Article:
Gypsy Diaries #2: Of Beaches, Sands and Corals - The Unforgettable Andaman!

Reconnecting with old friends is always a happy experience, doing that on an island that seems to be lost in time is priceless. An island I never wanted to come back from, an island I'll always want to go back to. 

Havelock is part of the Great Andaman Islands in the Bay of Bengal and is a Union Territory of India. To reach here you need to first get to Port Blair, the capital of the Andaman Islands. Port Blair is a typical navy port with view of great big warrior ships in the background. You can travel from mainland India by air or water to reach Port Blair. 

Image Credit: Sonali Kapoor

Port Blair was a two day stay for me and the biggest part of the itinerary here was covering the biggest colonial prison of yesteryears, the Cellular Jail or Kaala Paani (Black Waters). Surprisingly, it is called the Black Waters not because the water around is black in any form but because an imprisonment here meant that only death could take you away from this island. As Indians we have read about this place in our school books and every book written on Indian Independence struggle. But walking around was a numbing experience as the horrors of the past stood staring at us. Freedom is a concept we owe to our ancestors universally, I believe! 

Image Credit: Sonali Kapoor

There are a lot of smaller islands around Port Blair you can access by taking daytime boat rides. But we decided to stick around in Port Blair and explore the local sunset points of Corbyn's cove and Chidiya tapu (Bird's Island). Sunset at Chidiya Tapu is breathtakingly beautiful when you see the sun hide behind hills and the birds chirping away. 

After two days, we set off for Havelock Islands. Thankfully we pre-booked the jetty rides through our hotel. The early morning long lines at the port are best avoided. The first thing that hits you once you set foot on Havelock is the laid back style of this sleepy town. With a handful of local population and mostly tourists from Europe this gorgeous island still remains off most tourist maps (thankfully!).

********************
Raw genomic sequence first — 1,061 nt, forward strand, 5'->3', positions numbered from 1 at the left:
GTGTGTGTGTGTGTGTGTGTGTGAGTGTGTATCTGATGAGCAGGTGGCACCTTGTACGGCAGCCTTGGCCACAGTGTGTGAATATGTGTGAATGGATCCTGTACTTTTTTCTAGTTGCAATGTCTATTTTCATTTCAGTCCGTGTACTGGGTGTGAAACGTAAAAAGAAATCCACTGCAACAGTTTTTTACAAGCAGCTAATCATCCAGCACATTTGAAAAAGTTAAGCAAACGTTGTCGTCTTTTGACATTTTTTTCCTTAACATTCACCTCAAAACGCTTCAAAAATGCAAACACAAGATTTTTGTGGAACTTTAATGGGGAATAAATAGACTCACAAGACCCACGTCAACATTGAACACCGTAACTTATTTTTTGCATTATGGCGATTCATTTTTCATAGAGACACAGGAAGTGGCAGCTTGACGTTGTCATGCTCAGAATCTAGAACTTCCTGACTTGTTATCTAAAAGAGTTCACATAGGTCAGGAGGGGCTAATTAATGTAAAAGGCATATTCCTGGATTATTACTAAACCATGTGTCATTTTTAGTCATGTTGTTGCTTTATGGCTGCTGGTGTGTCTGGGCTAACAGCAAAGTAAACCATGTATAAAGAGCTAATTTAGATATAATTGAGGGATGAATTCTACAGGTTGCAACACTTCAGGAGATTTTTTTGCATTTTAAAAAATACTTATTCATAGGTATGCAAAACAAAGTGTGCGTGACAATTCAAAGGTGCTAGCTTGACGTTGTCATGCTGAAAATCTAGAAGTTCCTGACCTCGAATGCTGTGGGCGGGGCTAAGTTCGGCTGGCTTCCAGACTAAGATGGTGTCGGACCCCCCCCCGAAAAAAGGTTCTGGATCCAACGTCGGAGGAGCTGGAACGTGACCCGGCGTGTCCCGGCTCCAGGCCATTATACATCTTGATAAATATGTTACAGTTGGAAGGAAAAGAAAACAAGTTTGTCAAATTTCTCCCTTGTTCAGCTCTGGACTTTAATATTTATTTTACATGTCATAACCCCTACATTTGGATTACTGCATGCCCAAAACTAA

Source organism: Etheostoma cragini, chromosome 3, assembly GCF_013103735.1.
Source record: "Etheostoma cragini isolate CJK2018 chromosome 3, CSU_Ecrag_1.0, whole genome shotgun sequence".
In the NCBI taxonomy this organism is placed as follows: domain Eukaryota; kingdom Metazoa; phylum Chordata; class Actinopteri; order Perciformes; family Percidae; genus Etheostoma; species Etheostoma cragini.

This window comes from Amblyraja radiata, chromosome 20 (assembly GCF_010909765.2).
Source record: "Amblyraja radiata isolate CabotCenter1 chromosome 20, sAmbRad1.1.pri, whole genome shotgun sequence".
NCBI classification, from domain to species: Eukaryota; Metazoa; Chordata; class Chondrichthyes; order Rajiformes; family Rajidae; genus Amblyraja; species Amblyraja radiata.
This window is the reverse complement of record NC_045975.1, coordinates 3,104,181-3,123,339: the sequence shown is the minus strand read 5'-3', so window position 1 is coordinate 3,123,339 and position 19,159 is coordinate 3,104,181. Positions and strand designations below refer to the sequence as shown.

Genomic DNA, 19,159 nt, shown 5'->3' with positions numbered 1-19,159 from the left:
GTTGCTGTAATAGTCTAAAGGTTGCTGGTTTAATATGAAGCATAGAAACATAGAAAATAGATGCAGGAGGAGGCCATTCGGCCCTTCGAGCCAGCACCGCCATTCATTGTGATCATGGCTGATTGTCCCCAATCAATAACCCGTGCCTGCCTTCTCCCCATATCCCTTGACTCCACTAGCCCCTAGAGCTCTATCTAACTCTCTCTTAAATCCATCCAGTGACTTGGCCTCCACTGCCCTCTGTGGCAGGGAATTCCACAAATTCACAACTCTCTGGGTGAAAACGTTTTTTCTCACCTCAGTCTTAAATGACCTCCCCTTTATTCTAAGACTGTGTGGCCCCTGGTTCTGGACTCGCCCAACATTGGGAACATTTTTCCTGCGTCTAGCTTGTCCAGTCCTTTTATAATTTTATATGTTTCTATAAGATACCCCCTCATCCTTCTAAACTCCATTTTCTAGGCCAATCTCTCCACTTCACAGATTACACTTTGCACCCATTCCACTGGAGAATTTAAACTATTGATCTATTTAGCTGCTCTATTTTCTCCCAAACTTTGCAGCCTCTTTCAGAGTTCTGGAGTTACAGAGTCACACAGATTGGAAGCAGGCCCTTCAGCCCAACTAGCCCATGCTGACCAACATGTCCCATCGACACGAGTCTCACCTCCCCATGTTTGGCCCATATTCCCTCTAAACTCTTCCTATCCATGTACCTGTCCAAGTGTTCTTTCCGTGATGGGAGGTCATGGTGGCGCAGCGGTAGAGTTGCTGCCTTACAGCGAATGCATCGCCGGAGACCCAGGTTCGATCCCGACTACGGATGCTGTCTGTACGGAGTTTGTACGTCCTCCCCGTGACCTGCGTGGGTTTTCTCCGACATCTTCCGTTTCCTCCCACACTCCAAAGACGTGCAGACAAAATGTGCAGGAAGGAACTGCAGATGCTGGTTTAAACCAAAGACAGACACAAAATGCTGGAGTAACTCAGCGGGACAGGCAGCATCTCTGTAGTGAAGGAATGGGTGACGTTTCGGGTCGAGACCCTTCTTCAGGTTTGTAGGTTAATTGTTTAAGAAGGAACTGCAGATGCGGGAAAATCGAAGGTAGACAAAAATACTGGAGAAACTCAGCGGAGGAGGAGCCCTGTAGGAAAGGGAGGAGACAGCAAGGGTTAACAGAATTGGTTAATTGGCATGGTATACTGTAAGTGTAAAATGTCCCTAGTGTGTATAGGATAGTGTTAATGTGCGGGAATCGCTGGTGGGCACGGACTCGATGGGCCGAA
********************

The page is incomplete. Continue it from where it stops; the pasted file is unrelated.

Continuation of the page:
The islands are still untouched from any urbanization and all you see is miles and miles of crystal blue water and white sand beaches. I could keep walking forever on those coasts looking at vast spaces of beautiful water. There is something so therapeutic about the sound of the waves! 

Image Credit: Sonali Kapoor

This island is famous for diving and is supposed to have the one of the most stunning coral lines in the world. A lot of people come here to learn scuba diving and get certification. Add to that absolutely inexpensive stay places for INR 100/- per night and you won’t need another reason to head down here! The nights are as relaxed as the day and the food at almost all the places we ate was amazingly good! Great food, blue water, sea breeze, I thought there wasn’t anything more I wanted until I did my first scuba diving!

The diving instructors were absolutely amazing and even though I am claustrophobic I managed to stay in the water for good 25-30 minutes! The under-water experience is something one should not miss in one’s lifetime and Havelock reefs and marine life are absolutely gorgeous. Unfortunately, due to global warming and rising temperature of the sea water, some of the reefs have bleached but still there are a lot of beautiful reefs in this area.

We spent our days walking through the length of this island from one beach to another soaking the sun. Sunsets are always my favorite and Havelock doesn't leave you disappointed. Only some beaches are accessible on these islands and a lot of them shut around 5.30/6 PM as the sun sets. Travelling around is easy with abundant places to rent cycles/bikes or hire cabs to the place you plan to stay, or just walk the way we did! 

Nights were spent well on the beach gazing the countless stars and sound of waves. Faint voices of distant fishing boats add to the charm of the whole atmosphere. I didn't realize when it was time to pack bags and head back home. I guess a part of me is still at the beach, gazing at stars. 

Article By: Devika Nair


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